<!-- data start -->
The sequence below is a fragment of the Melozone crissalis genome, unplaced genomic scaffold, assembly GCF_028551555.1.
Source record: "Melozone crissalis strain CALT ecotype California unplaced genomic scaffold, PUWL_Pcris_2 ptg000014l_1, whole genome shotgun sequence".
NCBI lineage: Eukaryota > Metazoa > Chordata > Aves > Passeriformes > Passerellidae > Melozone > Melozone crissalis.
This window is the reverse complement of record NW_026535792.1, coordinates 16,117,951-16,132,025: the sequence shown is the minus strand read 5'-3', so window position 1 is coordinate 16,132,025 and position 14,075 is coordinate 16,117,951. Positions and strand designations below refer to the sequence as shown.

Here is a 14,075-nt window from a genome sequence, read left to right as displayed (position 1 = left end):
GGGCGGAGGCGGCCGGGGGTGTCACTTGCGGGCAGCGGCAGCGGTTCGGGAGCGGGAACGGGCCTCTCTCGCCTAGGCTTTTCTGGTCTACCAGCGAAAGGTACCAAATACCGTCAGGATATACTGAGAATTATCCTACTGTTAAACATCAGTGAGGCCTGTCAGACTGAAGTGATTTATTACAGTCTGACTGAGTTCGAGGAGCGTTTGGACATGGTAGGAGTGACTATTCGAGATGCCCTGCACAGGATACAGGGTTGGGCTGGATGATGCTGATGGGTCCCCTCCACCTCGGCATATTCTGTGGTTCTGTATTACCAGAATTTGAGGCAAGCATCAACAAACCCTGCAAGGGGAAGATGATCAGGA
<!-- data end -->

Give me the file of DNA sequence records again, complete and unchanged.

The sequence below is a fragment of the Melozone crissalis genome, unplaced genomic scaffold, assembly GCF_028551555.1.
Source record: "Melozone crissalis strain CALT ecotype California unplaced genomic scaffold, PUWL_Pcris_2 ptg000014l_1, whole genome shotgun sequence".
NCBI lineage: Eukaryota > Metazoa > Chordata > Aves > Passeriformes > Passerellidae > Melozone > Melozone crissalis.
This window is the reverse complement of record NW_026535792.1, coordinates 16,117,951-16,132,025: the sequence shown is the minus strand read 5'-3', so window position 1 is coordinate 16,132,025 and position 14,075 is coordinate 16,117,951. Positions and strand designations below refer to the sequence as shown.

Here is a 14,075-nt window from a genome sequence, read left to right as displayed (position 1 = left end):
GGGCGGAGGCGGCCGGGGGTGTCACTTGCGGGCAGCGGCAGCGGTTCGGGAGCGGGAACGGGCCTCTCTCGCCTAGGCTTTTCTGGTCTACCAGCGAAAGGTACCAAATACCGTCAGGATATACTGAGAATTATCCTACTGTTAAACATCAGTGAGGCCTGTCAGACTGAAGTGATTTATTACAGTCTGACTGAGTTCGAGGAGCGTTTGGACATGGTAGGAGTGACTATTCGAGATGCCCTGCACAGGATACAGGGTTGGGCTGGATGATGCTGATGGGTCCCCTCCACCTCGGCATATTCTGTGGTTCTGTATTACCAGAATTTGAGGCAAGCATCAACAAACCCTGCAAGGGGAAGATGATCAGGA